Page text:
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Indonesian archbishop survives 'two assassination bids'

Planned suicide bombings were aborted because Papua prelate happened to be out of town

Indonesian archbishop survives 'two assassination bids'

Sacred Heart Archbishop Petrus Canisius Mandagi of Merauke in Papua was reportedly targeted by Islamic suicide bombers during two failed assassination attempts this year. (Photo: Konradus Epa/UCA News)

Published: June 03, 2021 06:03 AM GMT

Updated: June 03, 2021 07:25 AM GMT

An Indonesian archbishop in Christian-majority Papua says he was twice targeted this year by Islamic terrorists who planned to meet with him and blow themselves up.

Sacred Heart Archbishop Petrus Canisius Mandagi said the terrorists planned to kill him at his residence and at the cathedral in Merauke, the country’s easternmost city.  

He said police told him about the assassination attempts this week after questioning a suspected terrorist arrested with 10 others during raids in southern Papua on May 28.

Archbishop Mandagi said the first attempt was on Jan. 1 when he arrived in Merauke after being appointed archbishop. 

“A terrorist was waiting for me at the bishop's house, but he only spoke to the archbishop’s secretary. He had a backpack full of explosives and was pretending to look for a boarding house,” the prelate said. 

He said the plot failed because he was away for the day visiting a village on an official engagement.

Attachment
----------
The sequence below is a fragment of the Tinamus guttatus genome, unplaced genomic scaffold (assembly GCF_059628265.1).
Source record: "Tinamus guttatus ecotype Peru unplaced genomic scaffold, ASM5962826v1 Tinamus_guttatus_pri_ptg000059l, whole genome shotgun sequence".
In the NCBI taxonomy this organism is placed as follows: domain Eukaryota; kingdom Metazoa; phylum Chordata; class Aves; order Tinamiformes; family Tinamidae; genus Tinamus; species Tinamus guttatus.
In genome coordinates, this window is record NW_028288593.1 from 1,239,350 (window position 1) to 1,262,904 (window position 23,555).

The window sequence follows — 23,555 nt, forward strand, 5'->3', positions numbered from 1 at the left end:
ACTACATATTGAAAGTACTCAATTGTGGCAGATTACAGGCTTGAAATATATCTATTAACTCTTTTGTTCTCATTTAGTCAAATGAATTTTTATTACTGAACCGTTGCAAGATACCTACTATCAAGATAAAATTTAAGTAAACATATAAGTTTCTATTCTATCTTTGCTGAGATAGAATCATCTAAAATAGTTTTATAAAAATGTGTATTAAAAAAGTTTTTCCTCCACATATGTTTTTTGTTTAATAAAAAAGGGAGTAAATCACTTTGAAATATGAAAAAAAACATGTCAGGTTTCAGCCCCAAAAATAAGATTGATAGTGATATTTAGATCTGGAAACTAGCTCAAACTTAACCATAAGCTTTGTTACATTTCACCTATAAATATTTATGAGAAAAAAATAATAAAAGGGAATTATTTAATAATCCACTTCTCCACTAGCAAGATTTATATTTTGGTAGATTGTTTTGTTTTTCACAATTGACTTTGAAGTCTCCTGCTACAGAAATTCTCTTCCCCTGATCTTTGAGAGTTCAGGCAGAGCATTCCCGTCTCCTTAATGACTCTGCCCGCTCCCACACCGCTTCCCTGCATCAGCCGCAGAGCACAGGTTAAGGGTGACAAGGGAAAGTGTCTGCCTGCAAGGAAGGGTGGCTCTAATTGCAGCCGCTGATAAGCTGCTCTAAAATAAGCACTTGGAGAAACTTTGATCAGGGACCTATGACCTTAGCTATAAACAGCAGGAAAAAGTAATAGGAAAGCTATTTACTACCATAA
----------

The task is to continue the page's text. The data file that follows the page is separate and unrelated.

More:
God is greater than the evil power possessing the terrorists

The second attempt was supposed to be at Sunday Mass on May 30 at Merauke cathedral, but that failed because the archbishop was again out of town. 

“God is greater than the evil power possessing the terrorists,” Archbishop Mandagi told UCA News. “God defends and protects us. But we must always be alert and careful.” 

The archbishop thanked police for warning him of the threats and called on them to remain vigilant to prevent any atrocities taking place. 

Merauke police chief Untung Sangaji confirmed the plots against the prelate were real, adding it was pure luck that the archbishop was out of town on both occasions.  

He said the suspected terrorists arrested on May 28 were linked to the Islamic State-affiliated Jamaah Ansarut Daulah terrorist group blamed for a suicide bombing at Makassar cathedral in South Sulawesi province on Palm Sunday. 

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